Cochran Fellows Utilize Technology to Expand Knowledge of Herd Management and Breeding Techniques
Dairy production provides a large portion of total household income for many farming families in East Africa. Due to the increasing demand for high-quality milk and milk products, dairy cows are a valuable and profitable asset for these families. Many dairy producers, however, lack the required training, technical skills or experience needed to maximize dairy output, maintain animal health and grow sustainable dairy markets.
In direct response to this need, the U.S. Department of Agriculture’s Cochran Fellowship Program developed a project to improve herd management and breeding techniques through an intensive training period with six Fellows from Feed the Future focus countries Kenya, Tanzania and Uganda. The training opportunity was implemented in partnership with the Babcock Institute for International Dairy Research and Development at the University of Wisconsin-Madison and took place over two weeks in Madison.
Utilizing innovative technology, hands-on laboratory training, visits to local farms and lectures by experts on the latest techniques in dairy farm management, the training agenda was developed around the Fellows’ interest in building their knowledge of artificial insemination and enhanced breeding techniques, genetic improvements, milk quality and production, and animal feed.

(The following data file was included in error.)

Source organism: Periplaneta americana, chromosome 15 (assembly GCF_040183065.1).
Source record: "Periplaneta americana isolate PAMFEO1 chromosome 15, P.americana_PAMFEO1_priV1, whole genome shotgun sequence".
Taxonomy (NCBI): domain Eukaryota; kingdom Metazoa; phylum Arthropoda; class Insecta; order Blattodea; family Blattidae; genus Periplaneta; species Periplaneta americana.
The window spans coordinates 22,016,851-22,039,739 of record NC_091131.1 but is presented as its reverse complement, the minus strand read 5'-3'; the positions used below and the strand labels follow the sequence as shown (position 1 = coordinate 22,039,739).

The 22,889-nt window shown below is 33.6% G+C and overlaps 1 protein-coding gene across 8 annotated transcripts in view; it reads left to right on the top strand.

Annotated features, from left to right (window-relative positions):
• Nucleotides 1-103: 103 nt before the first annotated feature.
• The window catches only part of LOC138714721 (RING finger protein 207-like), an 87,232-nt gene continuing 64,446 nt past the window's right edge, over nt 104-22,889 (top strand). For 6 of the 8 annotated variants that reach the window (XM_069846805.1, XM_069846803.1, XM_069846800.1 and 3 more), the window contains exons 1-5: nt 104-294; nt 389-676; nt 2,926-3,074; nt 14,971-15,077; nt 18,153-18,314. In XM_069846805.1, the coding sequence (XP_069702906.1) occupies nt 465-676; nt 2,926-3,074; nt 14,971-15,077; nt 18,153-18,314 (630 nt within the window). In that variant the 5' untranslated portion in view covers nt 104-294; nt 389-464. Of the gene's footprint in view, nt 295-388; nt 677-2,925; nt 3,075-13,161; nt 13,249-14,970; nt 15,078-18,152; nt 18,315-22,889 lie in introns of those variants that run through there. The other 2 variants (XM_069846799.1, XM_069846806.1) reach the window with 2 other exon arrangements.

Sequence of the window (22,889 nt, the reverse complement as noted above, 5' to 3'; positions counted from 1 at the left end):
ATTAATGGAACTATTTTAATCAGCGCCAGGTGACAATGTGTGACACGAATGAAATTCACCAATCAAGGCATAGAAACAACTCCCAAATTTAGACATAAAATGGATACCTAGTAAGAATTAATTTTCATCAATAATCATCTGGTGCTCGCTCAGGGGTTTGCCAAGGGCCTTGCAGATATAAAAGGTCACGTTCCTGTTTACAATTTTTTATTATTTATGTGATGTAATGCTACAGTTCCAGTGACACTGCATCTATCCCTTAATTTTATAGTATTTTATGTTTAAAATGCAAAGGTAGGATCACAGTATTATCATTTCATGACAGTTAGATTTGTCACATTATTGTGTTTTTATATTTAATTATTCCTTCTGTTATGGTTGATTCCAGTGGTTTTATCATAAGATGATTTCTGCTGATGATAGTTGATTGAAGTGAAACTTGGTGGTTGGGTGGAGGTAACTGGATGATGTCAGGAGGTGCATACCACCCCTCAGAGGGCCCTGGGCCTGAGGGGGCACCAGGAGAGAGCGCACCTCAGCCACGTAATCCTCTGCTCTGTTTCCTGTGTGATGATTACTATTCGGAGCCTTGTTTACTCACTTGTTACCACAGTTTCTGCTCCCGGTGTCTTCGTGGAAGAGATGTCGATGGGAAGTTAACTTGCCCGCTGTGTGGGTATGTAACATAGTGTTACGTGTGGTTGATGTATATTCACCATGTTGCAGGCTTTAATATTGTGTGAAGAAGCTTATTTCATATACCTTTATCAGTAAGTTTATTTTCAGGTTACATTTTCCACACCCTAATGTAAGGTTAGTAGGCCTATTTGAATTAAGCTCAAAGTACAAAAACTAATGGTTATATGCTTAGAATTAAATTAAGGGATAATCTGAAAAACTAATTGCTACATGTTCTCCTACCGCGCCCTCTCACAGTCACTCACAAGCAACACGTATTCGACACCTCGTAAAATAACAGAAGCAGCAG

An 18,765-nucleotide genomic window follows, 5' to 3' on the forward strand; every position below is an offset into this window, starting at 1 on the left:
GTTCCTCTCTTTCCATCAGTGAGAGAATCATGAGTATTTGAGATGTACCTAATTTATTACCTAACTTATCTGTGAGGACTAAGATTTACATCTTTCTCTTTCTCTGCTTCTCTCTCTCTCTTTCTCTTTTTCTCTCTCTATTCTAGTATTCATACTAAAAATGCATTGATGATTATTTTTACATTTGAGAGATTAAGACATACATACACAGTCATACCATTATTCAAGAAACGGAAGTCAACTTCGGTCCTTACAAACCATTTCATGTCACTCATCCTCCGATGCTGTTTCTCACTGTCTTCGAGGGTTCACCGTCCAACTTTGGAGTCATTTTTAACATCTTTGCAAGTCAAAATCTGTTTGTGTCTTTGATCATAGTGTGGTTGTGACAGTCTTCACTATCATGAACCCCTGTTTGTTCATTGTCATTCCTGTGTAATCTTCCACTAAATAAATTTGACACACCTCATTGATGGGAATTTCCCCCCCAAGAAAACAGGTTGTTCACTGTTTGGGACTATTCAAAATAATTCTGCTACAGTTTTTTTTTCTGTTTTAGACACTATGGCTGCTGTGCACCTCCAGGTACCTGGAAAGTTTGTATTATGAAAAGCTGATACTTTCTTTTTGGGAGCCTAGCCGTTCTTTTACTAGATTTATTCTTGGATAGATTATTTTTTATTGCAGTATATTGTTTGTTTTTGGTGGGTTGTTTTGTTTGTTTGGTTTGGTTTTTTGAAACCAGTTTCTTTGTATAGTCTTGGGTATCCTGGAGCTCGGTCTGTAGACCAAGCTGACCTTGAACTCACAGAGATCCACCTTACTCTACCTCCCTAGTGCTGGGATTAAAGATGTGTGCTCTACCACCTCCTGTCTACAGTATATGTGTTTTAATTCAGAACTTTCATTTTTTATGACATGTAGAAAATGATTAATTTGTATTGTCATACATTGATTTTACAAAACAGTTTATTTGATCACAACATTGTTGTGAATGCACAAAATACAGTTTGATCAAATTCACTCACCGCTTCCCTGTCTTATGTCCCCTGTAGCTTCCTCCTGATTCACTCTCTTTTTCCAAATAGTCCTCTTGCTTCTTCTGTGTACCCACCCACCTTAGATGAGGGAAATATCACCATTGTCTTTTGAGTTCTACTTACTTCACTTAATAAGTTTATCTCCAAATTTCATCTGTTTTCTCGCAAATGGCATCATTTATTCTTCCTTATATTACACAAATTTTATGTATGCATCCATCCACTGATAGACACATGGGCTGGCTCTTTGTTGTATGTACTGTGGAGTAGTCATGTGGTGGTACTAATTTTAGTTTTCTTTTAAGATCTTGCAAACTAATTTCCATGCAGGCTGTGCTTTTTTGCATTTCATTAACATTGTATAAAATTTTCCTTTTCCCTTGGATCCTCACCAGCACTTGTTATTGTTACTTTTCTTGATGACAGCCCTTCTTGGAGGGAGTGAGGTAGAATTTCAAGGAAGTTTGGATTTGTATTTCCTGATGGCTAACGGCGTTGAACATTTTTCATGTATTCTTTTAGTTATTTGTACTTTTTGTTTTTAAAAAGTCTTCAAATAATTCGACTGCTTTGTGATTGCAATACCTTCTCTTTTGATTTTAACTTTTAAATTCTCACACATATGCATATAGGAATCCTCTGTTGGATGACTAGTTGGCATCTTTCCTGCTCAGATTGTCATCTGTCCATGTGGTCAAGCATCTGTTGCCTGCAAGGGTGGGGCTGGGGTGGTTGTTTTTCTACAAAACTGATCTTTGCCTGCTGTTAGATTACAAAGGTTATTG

The group consisted of veterinarians, dairy farm managers and technicians who represented a mix of government ministries, universities and dairy cooperatives in their respective countries. These dairy stakeholders have recently returned home, where they will implement individual action plans and share the information they have gained with others involved in the dairy industry.
“Professionally, the Cochran Fellowship has opened a new beginning for me, my co-operative and my country,” says Emmanual Swai, a Cochran alumnus from Tanzania. “We will utilize what we gained for the benefit of our people and the dairy industry as a whole.”
The Cochran Fellowship Program provides short-term training opportunities to agricultural professionals from middle-income countries, emerging markets and emerging democracies. Fellows travel to the United States for approximately two to three weeks to meet with U.S. universities, government agencies and private companies. They receive hands-on training to enhance their technical knowledge and skills in areas related to agricultural trade, agribusiness development, management, policy and marketing. In FY2014 the Cochran Program trained 60 individuals from 16 Feed the Future focus countries.